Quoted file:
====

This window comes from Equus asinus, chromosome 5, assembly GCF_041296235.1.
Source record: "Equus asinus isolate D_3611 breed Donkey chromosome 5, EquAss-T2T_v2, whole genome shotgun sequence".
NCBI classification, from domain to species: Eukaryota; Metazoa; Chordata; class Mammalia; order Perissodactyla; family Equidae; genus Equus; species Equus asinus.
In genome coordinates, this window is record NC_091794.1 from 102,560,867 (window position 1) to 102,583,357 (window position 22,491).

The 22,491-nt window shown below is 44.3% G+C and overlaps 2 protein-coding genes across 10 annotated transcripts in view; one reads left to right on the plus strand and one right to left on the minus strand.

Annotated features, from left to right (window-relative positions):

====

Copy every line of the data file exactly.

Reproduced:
This window comes from Equus asinus, chromosome 5, assembly GCF_041296235.1.
Source record: "Equus asinus isolate D_3611 breed Donkey chromosome 5, EquAss-T2T_v2, whole genome shotgun sequence".
NCBI classification, from domain to species: Eukaryota; Metazoa; Chordata; class Mammalia; order Perissodactyla; family Equidae; genus Equus; species Equus asinus.
In genome coordinates, this window is record NC_091794.1 from 102,560,867 (window position 1) to 102,583,357 (window position 22,491).

The 22,491-nt window shown below is 44.3% G+C and overlaps 2 protein-coding genes across 10 annotated transcripts in view; one reads left to right on the plus strand and one right to left on the minus strand.

Annotated features, from left to right (window-relative positions):